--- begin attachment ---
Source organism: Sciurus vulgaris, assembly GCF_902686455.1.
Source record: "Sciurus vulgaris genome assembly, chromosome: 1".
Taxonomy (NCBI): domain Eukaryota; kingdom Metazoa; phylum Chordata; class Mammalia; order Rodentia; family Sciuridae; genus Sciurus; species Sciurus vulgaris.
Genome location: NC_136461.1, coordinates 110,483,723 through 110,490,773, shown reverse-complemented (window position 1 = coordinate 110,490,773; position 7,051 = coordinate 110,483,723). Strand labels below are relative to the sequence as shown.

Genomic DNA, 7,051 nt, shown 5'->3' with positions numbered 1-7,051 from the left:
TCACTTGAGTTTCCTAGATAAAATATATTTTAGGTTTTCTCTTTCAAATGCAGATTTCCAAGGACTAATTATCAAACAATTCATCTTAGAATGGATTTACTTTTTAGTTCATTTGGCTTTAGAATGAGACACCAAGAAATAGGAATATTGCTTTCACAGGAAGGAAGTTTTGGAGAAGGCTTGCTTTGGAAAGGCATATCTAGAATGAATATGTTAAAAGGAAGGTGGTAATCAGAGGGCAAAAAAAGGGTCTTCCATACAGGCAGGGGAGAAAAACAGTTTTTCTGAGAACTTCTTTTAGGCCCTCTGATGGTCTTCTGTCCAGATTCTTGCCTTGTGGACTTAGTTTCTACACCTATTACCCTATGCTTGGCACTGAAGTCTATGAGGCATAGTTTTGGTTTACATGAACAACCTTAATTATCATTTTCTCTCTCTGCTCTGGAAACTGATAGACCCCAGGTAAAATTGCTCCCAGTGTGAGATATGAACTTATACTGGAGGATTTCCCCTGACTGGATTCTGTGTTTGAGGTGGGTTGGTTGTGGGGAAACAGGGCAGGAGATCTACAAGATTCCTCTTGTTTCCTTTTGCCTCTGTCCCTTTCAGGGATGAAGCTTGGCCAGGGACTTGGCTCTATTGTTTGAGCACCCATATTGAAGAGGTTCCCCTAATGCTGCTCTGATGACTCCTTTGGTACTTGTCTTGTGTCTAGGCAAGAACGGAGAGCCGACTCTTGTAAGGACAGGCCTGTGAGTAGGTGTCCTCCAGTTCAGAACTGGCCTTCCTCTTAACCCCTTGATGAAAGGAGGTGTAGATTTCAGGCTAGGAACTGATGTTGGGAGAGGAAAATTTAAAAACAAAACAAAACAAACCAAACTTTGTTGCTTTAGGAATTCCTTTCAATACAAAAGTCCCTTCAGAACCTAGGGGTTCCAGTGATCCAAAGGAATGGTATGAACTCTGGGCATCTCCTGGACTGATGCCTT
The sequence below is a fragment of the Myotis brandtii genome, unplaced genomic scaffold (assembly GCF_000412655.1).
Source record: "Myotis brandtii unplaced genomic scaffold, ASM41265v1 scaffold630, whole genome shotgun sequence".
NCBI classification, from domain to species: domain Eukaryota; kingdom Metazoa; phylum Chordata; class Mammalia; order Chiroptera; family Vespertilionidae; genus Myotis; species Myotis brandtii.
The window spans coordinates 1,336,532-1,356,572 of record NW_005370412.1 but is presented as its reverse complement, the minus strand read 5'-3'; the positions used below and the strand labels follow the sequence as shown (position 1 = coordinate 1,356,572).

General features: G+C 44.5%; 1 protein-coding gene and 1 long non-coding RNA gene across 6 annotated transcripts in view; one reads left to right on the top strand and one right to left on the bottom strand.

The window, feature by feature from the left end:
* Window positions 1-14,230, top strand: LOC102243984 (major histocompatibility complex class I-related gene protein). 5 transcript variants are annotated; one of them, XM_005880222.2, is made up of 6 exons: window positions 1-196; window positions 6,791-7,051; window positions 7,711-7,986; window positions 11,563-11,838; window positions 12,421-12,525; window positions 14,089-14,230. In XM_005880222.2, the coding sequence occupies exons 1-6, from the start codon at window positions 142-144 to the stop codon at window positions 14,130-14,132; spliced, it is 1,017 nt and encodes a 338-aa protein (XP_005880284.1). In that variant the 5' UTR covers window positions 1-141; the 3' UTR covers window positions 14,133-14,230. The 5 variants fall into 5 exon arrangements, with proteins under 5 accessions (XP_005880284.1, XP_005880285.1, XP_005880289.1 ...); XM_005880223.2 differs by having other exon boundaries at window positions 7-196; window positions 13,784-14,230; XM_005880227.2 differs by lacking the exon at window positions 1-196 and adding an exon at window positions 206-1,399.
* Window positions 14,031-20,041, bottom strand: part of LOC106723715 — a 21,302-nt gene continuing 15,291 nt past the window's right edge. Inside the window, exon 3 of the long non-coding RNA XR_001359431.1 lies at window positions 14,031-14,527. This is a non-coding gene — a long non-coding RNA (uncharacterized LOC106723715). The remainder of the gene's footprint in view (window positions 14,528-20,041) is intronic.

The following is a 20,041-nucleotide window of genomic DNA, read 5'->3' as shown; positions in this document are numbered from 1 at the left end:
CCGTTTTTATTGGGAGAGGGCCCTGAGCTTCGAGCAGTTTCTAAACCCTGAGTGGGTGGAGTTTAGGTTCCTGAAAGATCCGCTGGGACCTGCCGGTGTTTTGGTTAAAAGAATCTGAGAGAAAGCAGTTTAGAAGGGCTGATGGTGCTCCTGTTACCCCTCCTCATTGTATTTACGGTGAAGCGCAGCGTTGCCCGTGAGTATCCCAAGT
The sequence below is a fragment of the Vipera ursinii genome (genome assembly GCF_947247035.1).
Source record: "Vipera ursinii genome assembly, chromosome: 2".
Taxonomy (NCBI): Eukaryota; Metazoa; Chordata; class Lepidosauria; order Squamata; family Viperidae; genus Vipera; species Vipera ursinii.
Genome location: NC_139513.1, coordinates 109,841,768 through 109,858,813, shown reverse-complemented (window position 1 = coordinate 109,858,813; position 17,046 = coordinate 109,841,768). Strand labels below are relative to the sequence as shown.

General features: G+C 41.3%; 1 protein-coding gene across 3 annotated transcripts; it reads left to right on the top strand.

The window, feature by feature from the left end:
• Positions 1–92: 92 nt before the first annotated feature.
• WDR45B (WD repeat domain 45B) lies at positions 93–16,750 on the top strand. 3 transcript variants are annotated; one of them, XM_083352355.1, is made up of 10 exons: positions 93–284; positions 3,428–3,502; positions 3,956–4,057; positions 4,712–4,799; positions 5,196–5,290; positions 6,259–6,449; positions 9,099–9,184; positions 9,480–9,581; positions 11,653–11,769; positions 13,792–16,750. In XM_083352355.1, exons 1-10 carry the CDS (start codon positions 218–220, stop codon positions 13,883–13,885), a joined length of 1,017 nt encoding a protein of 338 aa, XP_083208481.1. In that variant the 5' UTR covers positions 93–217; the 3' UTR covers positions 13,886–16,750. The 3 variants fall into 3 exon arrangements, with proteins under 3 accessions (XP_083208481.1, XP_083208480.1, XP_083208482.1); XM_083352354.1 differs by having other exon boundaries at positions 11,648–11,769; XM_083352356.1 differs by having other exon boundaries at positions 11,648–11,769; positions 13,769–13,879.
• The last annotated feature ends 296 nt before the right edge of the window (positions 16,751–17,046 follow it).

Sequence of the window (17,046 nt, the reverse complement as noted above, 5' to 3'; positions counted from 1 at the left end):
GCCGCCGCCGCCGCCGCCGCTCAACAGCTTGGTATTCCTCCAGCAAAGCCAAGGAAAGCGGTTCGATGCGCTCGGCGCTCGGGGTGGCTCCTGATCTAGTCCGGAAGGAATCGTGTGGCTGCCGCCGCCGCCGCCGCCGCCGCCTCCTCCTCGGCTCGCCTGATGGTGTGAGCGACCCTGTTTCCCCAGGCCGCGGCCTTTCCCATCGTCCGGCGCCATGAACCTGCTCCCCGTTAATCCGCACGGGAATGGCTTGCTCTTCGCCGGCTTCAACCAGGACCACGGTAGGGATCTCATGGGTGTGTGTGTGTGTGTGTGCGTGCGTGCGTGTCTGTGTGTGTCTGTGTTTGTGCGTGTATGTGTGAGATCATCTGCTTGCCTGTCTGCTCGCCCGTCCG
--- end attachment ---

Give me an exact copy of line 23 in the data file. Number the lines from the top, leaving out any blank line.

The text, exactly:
• Positions 1–92: 92 nt before the first annotated feature.